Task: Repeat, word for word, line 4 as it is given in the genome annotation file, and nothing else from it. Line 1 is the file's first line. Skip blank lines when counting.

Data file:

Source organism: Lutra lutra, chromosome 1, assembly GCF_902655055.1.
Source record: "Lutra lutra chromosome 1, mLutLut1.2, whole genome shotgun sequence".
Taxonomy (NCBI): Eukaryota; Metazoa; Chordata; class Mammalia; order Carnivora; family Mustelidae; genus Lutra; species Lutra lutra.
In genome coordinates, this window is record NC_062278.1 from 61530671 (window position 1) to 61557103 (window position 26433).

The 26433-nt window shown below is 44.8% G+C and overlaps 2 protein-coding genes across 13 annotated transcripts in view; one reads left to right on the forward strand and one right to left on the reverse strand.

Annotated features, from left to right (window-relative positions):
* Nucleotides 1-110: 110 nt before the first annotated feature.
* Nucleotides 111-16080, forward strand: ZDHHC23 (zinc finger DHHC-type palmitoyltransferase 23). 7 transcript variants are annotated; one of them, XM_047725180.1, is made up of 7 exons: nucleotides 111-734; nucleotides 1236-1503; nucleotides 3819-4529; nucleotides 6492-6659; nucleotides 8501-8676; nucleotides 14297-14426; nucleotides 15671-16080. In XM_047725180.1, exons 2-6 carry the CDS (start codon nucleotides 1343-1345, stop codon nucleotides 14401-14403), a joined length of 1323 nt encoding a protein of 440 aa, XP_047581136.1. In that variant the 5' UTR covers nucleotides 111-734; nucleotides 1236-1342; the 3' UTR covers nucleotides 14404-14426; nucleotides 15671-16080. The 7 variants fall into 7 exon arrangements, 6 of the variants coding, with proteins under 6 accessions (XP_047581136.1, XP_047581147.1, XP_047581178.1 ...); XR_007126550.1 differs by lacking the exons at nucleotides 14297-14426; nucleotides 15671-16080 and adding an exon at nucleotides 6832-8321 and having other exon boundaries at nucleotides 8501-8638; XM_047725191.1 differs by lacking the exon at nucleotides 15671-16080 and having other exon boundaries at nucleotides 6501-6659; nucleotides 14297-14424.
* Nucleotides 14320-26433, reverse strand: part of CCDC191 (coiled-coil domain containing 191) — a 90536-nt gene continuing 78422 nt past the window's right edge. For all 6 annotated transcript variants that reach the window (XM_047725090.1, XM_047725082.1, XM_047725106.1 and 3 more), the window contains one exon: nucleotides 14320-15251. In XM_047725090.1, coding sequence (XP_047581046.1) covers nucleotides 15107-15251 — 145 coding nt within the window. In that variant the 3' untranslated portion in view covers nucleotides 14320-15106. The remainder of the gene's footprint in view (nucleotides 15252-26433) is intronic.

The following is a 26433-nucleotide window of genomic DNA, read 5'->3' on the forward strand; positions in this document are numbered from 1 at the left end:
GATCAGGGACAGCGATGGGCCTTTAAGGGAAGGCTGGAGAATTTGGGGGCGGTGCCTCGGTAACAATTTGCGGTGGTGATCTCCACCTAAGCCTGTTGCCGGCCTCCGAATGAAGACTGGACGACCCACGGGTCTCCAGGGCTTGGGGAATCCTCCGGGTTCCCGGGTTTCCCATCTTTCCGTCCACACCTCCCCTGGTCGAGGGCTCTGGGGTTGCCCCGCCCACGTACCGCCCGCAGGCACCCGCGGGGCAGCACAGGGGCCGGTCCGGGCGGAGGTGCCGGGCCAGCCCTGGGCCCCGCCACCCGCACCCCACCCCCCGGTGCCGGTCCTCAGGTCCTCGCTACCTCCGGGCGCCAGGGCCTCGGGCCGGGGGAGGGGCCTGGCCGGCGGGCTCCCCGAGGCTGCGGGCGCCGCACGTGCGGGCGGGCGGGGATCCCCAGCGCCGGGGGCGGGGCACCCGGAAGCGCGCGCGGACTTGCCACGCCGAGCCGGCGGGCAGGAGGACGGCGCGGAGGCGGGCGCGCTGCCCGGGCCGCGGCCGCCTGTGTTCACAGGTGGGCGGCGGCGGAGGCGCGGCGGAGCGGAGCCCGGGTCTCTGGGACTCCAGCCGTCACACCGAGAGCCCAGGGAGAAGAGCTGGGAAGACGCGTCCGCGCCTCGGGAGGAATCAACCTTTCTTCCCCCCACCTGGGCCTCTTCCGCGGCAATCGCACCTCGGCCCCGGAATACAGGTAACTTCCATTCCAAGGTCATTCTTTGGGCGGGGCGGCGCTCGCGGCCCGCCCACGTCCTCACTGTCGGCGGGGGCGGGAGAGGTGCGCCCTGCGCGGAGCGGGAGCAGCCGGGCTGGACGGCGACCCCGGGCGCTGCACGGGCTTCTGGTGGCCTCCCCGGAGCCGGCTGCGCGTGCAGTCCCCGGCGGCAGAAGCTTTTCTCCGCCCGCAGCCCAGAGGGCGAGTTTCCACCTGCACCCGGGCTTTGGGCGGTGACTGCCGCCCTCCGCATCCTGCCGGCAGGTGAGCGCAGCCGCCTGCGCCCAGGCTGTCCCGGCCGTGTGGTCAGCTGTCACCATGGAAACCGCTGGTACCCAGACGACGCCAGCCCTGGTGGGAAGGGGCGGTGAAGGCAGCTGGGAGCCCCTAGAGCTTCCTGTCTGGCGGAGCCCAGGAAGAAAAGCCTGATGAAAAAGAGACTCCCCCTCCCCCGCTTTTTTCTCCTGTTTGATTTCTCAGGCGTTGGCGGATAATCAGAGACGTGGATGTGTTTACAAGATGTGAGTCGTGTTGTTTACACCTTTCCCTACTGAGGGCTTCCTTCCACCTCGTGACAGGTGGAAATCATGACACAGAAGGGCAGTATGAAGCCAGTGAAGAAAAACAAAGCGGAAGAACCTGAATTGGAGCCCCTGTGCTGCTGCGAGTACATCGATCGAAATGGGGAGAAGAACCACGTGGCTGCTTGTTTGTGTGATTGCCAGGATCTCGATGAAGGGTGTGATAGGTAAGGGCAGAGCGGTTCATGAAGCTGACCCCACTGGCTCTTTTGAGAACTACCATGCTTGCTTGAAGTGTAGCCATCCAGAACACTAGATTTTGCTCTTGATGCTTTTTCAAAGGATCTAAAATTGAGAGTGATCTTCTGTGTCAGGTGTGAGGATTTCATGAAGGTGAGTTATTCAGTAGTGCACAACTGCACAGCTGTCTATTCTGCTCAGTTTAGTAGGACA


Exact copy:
In genome coordinates, this window is record NC_062278.1 from 61530671 (window position 1) to 61557103 (window position 26433).